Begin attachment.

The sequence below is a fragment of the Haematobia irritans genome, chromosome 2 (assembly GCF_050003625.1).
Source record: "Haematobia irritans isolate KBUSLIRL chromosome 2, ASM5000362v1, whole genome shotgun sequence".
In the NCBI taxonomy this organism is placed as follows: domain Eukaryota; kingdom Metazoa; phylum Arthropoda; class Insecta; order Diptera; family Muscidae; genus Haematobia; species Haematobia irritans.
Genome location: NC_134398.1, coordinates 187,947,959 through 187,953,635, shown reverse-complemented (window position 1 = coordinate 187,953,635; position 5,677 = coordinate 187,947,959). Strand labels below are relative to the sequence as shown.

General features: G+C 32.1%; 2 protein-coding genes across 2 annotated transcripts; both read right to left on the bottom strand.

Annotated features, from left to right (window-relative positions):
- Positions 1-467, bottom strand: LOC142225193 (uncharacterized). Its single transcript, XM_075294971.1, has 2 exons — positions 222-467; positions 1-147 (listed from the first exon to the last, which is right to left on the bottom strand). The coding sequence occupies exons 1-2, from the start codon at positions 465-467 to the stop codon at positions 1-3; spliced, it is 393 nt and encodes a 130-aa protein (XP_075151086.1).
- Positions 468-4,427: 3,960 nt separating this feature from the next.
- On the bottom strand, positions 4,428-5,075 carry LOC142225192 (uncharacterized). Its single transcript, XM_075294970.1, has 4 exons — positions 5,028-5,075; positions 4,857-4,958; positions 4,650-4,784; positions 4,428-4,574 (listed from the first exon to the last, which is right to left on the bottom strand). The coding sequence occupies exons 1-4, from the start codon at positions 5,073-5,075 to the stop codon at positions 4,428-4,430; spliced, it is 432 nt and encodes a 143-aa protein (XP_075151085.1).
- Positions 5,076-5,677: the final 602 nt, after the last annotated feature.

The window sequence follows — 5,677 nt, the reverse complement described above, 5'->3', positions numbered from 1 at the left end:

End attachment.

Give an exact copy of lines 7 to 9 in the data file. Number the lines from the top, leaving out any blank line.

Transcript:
- Positions 1-467, bottom strand: LOC142225193 (uncharacterized). Its single transcript, XM_075294971.1, has 2 exons — positions 222-467; positions 1-147 (listed from the first exon to the last, which is right to left on the bottom strand). The coding sequence occupies exons 1-2, from the start codon at positions 465-467 to the stop codon at positions 1-3; spliced, it is 393 nt and encodes a 130-aa protein (XP_075151086.1).
- Positions 468-4,427: 3,960 nt separating this feature from the next.
- On the bottom strand, positions 4,428-5,075 carry LOC142225192 (uncharacterized). Its single transcript, XM_075294970.1, has 4 exons — positions 5,028-5,075; positions 4,857-4,958; positions 4,650-4,784; positions 4,428-4,574 (listed from the first exon to the last, which is right to left on the bottom strand). The coding sequence occupies exons 1-4, from the start codon at positions 5,073-5,075 to the stop codon at positions 4,428-4,430; spliced, it is 432 nt and encodes a 143-aa protein (XP_075151085.1).